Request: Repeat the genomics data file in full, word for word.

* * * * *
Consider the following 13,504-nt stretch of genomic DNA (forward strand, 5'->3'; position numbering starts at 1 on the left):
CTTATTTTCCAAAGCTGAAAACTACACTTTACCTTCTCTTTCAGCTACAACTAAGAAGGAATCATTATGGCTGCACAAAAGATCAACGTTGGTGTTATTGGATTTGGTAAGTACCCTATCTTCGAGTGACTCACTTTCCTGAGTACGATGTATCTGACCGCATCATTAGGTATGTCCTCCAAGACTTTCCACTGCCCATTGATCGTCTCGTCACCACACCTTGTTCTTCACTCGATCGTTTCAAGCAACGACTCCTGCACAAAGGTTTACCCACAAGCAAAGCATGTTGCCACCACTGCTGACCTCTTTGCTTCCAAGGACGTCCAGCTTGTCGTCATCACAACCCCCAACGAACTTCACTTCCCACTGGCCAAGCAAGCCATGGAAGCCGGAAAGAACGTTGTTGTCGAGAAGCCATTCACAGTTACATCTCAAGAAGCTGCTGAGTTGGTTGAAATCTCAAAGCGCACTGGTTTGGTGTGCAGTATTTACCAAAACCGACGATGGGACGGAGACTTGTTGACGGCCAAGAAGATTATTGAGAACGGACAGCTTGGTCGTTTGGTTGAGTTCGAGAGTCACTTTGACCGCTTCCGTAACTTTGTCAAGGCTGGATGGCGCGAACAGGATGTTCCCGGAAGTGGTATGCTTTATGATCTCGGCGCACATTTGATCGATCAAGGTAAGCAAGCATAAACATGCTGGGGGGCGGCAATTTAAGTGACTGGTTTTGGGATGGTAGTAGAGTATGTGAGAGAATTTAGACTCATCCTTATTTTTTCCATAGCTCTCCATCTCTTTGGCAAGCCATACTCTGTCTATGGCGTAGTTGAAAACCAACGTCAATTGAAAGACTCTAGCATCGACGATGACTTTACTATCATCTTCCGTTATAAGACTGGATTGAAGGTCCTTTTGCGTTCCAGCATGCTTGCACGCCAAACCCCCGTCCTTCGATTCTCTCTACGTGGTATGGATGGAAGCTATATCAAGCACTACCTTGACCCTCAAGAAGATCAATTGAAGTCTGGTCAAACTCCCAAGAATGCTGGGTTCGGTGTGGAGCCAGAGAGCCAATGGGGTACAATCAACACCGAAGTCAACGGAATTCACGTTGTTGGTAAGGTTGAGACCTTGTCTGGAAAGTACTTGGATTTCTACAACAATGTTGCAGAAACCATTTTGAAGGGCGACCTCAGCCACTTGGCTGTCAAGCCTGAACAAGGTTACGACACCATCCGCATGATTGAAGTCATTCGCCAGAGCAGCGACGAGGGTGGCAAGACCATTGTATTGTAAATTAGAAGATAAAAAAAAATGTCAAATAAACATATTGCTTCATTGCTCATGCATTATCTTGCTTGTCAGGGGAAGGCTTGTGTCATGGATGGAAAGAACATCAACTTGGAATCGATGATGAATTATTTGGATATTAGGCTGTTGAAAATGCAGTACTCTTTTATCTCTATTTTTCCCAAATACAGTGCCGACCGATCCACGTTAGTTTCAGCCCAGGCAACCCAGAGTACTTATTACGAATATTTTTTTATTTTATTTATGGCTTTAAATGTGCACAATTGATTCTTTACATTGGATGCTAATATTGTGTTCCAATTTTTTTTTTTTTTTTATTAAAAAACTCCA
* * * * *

Consider the following 13,504-nt stretch of genomic DNA (forward strand, 5'->3'; position numbering starts at 1 on the left):
CTTATTTTCCAAAGCTGAAAACTACACTTTACCTTCTCTTTCAGCTACAACTAAGAAGGAATCATTATGGCTGCACAAAAGATCAACGTTGGTGTTATTGGATTTGGTAAGTACCCTATCTTCGAGTGACTCACTTTCCTGAGTACGATGTATCTGACCGCATCATTAGGTATGTCCTCCAAGACTTTCCACTGCCCATTGATCGTCTCGTCACCACACCTTGTTCTTCACTCGATCGTTTCAAGCAACGACTCCTGCACAAAGGTTTACCCACAAGCAAAGCATGTTGCCACCACTGCTGACCTCTTTGCTTCCAAGGACGTCCAGCTTGTCGTCATCACAACCCCCAACGAACTTCACTTCCCACTGGCCAAGCAAGCCATGGAAGCCGGAAAGAACGTTGTTGTCGAGAAGCCATTCACAGTTACATCTCAAGAAGCTGCTGAGTTGGTTGAAATCTCAAAGCGCACTGGTTTGGTGTGCAGTATTTACCAAAACCGACGATGGGACGGAGACTTGTTGACGGCCAAGAAGATTATTGAGAACGGACAGCTTGGTCGTTTGGTTGAGTTCGAGAGTCACTTTGACCGCTTCCGTAACTTTGTCAAGGCTGGATGGCGCGAACAGGATGTTCCCGGAAGTGGTATGCTTTATGATCTCGGCGCACATTTGATCGATCAAGGTAAGCAAGCATAAACATGCTGGGGGGCGGCAATTTAAGTGACTGGTTTTGGGATGGTAGTAGAGTATGTGAGAGAATTTAGACTCATCCTTATTTTTTCCATAGCTCTCCATCTCTTTGGCAAGCCATACTCTGTCTATGGCGTAGTTGAAAACCAACGTCAATTGAAAGACTCTAGCATCGACGATGACTTTACTATCATCTTCCGTTATAAGACTGGATTGAAGGTCCTTTTGCGTTCCAGCATGCTTGCACGCCAAACCCCCGTCCTTCGATTCTCTCTACGTGGTATGGATGGAAGCTATATCAAGCACTACCTTGACCCTCAAGAAGATCAATTGAAGTCTGGTCAAACTCCCAAGAATGCTGGGTTCGGTGTGGAGCCAGAGAGCCAATGGGGTACAATCAACACCGAAGTCAACGGAATTCACGTTGTTGGTAAGGTTGAGACCTTGTCTGGAAAGTACTTGGATTTCTACAACAATGTTGCAGAAACCATTTTGAAGGGCGACCTCAGCCACTTGGCTGTCAAGCCTGAACAAGGTTACGACACCATCCGCATGATTGAAGTCATTCGCCAGAGCAGCGACGAGGGTGGCAAGACCATTGTATTGTAAATTAGAAGATAAAAAAAAATGTCAAATAAACATATTGCTTCATTGCTCATGCATTATCTTGCTTGTCAGGGGAAGGCTTGTGTCATGGATGGAAAGAACATCAACTTGGAATCGATGATGAATTATTTGGATATTAGGCTGTTGAAAATGCAGTACTCTTTTATCTCTATTTTTCCCAAATACAGTGCCGACCGATCCACGTTAGTTTCAGCCCAGGCAACCCAGAGTACTTATTACGAATATTTTTTTATTTTATTTATGGCTTTAAATGTGCACAATTGATTCTTTACATTGGATGCTAATATTGTGTTCCAATTTTTTTTTTTTTTTTATTAAAAAACTCCA